Our first two solutions still connect you to the internet, but that may not be your intention at all. If you’d like to avoid internet connections altogether for safety, privacy and reliance on nearby hardware only, then you need to find a local storage solution.

Many security cameras offer local storage in the form of microSD cards, which you can purchase to hold large amounts of data (over 1TB if you don’t mind spending). The problem is that most of these cams, including many models on our lists, offer local storage alongside Wi-Fi, and you can’t really use the camera without the internet.

One exception is the Lorex brand, which offers home security systems that use microSD local storage and also support an Offline Mode to stay entirely internet-free. This won’t work with single Lorex cams set up with the app, you’ll need to adopt a full Lorex Smart Home Security Center. You’ll also lose features like remote viewing, automatic updates and weather updates, but you’ll have a serviceable home security camera solution with no internet involved — which isn’t easy to find these days.

Another local-only choice could be trail cams offered by brands like Wosoda, but these camouflaged cameras are more suited to actual trails, although you can recruit them for home security if necessary.

Option 4: Use a traditional DVR/DVR security system

The Zosi security DVR on a white table, with a screen showing nine views of home security cams above it. The Zosi security DVR on a white table, with a screen showing nine views of home security cams above it.

If you want zero internet connections, you’ll have to watch for a DVR or Digital Video Recorder system that doesn’t need to be online.

Zosi/Amazon

More traditional security systems provide a bevy of cameras and a recorder device loaded with storage and ready-to-receive video feeds. It’s a little cumbersome, but keeps you clear of Wi-Fi and can support many cameras at once for large spaces or multiple angles.

There’s one important catch: If you want to avoid wireless networks but still use the internet, look for NVR or Network Video Record systems. This can get very expensive for the average home like this Reolink system currently selling for $770, but you’ll get PoE connections for stable internet and a video recording hub.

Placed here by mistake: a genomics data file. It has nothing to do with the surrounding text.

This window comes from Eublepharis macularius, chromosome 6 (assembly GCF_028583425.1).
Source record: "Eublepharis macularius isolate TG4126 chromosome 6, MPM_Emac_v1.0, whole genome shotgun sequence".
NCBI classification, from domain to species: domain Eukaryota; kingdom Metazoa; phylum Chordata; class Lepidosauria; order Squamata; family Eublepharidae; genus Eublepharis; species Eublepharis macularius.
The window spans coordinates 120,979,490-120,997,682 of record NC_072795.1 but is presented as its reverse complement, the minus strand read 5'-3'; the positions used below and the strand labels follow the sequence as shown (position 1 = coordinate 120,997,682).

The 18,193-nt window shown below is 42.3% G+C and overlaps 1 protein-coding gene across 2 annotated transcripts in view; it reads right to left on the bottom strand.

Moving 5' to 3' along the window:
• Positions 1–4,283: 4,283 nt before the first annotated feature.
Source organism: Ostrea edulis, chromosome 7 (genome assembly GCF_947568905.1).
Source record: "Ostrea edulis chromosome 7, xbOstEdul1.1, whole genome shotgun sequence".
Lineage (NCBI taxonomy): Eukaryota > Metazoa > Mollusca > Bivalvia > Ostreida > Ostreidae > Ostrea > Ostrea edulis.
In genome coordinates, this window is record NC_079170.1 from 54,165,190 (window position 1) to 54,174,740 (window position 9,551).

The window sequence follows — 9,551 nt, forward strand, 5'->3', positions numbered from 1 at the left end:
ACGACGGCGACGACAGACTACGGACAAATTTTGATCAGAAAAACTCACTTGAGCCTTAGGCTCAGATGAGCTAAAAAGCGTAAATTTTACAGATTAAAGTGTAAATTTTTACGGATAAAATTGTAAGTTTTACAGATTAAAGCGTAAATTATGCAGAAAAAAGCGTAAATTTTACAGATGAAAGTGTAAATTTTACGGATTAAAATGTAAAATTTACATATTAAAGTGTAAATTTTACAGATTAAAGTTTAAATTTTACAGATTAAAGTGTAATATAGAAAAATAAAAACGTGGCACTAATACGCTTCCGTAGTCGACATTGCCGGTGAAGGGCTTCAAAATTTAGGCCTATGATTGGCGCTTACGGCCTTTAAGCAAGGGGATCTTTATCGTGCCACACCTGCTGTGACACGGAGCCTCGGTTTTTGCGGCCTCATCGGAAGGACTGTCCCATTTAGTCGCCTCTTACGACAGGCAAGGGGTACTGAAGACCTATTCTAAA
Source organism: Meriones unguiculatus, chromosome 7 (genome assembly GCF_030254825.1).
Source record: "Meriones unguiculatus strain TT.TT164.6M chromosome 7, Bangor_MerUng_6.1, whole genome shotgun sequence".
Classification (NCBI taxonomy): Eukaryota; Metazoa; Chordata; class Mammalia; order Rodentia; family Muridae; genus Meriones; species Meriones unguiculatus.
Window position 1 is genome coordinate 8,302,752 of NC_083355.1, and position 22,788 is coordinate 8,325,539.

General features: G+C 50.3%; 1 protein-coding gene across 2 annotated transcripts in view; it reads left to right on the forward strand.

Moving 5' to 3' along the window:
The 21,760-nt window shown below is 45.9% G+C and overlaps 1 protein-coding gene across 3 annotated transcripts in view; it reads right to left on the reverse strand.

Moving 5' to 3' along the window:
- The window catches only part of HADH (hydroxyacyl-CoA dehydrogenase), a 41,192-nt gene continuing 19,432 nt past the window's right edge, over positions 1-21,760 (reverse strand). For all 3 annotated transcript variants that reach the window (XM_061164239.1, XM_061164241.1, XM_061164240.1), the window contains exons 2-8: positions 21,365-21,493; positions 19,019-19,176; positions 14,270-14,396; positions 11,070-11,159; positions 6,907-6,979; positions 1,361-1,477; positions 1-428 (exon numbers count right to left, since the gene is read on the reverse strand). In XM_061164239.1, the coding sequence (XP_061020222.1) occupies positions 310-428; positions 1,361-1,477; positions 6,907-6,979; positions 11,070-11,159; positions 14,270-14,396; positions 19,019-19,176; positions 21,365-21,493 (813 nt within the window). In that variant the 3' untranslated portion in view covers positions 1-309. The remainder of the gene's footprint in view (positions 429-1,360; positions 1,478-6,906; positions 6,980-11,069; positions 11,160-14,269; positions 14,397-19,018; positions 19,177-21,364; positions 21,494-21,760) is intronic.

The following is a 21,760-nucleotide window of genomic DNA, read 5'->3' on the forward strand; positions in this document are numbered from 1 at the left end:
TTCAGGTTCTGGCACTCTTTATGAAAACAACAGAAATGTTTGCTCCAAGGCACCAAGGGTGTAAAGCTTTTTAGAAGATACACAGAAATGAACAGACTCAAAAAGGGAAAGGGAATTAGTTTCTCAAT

If you want zero internet connections, period, you’ll have to watch for a DVR or Digital Video Recorder system that doesn’t need to be online. This Annnke 8-cam system ($260) is internet-free if you don’t use the app for remote viewing, while this Zosi 4-cam/8-channel system is available for around $100 with local recording only, although you’ll need to buy a DVR-compatible hard drive first. Always look at the details with these recorders and expect a bit of tweaking to get the exact zero-internet setup that you want.

What about connecting your security camera to a hotspot on a phone or laptop?

Hotspot signal on an iPhone Hotspot signal on an iPhone

A hotspot can help in a pinch, but it’s not a sustainable fix in the absence of Wi-Fi.

Nelson Aguilar/CNET

Connecting to a hotspot created on your phone or laptop is an option if you can’t rely on a Wi-Fi network via a router, but we don’t recommend it for a few reasons. 

First, you’ll have to go through the connection process for each new hotspot, which can be a headache and may require you to wipe old settings on your security camera. Second, those hotspots can quickly drain battery life, even if you’re only using a security camera for an evening of camping. That creates additional complications when you need to save your battery for photos, video or all those shows you pre-loaded. Third, hotspots are short-range, so you would need to keep a phone or computer close to the security camera all the time, which isn’t usually feasible. That’s why this method didn’t make our list of solutions.

Looking for more alternative home security setups? Remember, with the right app you can use an old smartphone as a security camera to save money. You may want to take a look at our guide on where you should never install home security cameras. 

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Source: www.cnet.com